The days of LuAnn platters are drawing to a close. Luby's expects to cease most restaurant operations by the end of its fiscal year in August, the company reports in a filing with the Securities and Exchange Commission.
The beleaguered, Texas-based cafeteria chain adopted a plan of "liquidation and dissolution" in November that will see the company sell off its assets — including the restaurants Luby's and Fuddruckers, as well as its real estate holdings — and distribute the proceeds to shareholders. Luby's estimates each share will generate $3.82 in proceeds. Shares of the company's stock (NYSE: LUB) closed at $3.12 on Wednesday, February 3.
The company has been steadily closing locations statewide, including its restaurant in Duncanville off East Highway 67. Currently, Luby's operates 10 stores in Dallas-Fort Worth, according to its website.
- Fort Worth: 1200 Bridgewood Dr.
- Fort Worth: 3801 Northeast Loop 820
- Fort Worth: 5901 S. Hulen St.
- Forest Hill: 3312 Southeast Loop 820
- DeSoto: 801 North Beckley Rd.
- Dallas: 6221 East Mockingbird Ln.
- Dallas: 13455 Midway Rd.
- Dallas: 5600 South Hampton Rd.
- Plano: 5040 West Park Blvd.
- Rockwall: 2235 S Goliad St.
Perkins Management Services, a Washington, D.C.-based company, acquired 13 locations of Fuddruckers in December. It will operate them as a franchisee. Dallas-Fort Worth has seven Fuddruckers locations.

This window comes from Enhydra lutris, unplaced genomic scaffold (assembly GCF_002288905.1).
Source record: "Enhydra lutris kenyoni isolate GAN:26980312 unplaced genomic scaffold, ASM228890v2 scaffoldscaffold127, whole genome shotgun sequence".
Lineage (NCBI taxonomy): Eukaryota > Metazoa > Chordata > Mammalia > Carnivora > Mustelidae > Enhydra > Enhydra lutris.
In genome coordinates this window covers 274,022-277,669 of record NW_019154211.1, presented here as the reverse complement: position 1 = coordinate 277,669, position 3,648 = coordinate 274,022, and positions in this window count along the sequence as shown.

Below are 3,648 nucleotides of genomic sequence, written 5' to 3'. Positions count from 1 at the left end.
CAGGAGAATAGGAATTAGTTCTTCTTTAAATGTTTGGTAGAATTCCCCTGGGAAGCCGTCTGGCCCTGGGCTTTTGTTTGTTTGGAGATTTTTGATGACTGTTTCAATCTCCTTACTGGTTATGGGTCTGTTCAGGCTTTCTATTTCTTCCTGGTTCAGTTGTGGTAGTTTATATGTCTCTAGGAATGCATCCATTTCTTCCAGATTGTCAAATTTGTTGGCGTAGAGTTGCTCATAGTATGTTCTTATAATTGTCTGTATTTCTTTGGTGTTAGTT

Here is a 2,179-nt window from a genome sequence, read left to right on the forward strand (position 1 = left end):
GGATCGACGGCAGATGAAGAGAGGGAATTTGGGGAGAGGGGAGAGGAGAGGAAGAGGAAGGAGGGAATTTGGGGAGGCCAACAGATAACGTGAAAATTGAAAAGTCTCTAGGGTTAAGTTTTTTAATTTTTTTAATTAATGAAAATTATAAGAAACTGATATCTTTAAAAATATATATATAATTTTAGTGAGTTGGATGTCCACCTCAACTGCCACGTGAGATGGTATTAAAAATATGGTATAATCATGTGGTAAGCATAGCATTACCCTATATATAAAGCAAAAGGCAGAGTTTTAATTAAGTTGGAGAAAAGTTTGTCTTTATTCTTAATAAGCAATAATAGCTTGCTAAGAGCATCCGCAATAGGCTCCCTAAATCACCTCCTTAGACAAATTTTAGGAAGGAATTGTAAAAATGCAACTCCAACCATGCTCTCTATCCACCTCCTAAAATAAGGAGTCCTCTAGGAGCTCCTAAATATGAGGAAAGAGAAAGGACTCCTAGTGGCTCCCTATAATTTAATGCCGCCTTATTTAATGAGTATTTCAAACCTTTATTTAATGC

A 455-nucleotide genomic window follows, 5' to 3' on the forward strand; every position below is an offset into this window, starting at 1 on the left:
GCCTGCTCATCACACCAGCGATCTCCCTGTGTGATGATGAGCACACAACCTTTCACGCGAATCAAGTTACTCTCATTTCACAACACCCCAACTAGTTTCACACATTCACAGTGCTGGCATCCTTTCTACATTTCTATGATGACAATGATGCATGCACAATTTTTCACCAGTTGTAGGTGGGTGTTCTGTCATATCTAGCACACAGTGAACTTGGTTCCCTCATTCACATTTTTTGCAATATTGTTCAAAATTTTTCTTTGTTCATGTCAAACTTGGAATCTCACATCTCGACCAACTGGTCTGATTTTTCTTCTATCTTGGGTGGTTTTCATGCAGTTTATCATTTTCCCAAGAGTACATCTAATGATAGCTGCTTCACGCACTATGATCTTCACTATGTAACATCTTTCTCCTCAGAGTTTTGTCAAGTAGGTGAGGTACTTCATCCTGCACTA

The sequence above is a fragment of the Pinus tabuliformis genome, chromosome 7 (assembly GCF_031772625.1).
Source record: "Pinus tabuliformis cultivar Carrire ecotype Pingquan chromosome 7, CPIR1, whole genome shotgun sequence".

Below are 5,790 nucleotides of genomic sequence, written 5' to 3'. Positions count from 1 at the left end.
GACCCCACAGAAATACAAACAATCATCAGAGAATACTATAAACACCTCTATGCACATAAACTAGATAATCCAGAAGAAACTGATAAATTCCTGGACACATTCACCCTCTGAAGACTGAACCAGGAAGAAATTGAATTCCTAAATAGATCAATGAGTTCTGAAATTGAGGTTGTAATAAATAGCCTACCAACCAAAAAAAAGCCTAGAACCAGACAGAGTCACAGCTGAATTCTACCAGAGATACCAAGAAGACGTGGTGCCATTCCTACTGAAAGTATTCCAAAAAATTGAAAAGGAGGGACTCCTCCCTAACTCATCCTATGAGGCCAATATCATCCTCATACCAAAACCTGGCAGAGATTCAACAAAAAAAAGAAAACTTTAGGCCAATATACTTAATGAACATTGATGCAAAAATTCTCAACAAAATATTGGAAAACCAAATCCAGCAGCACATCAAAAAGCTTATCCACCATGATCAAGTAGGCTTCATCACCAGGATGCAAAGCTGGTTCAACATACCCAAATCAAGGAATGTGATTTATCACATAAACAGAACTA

In addition to winding down its restaurant operations, the company announced that Christopher Pappas has resigned as the company's CEO. John Garilli, of Winthrop Capital Advisors, will serve as interim president and chief executive officer. Pappas and his brother Harris Pappas own approximately 36-percent of the company's stock.
Among the company's various liabilities, the Small Business Administration has placed the company's $10 million Paycheck Protection Program loan under review. Luby's states that it has complied with all necessary procedures to have the loan forgiveness, but it cannot complete that process until the SBA makes it ruling. The agency tells the Houston Chronicle that all loans over $2 million are under review.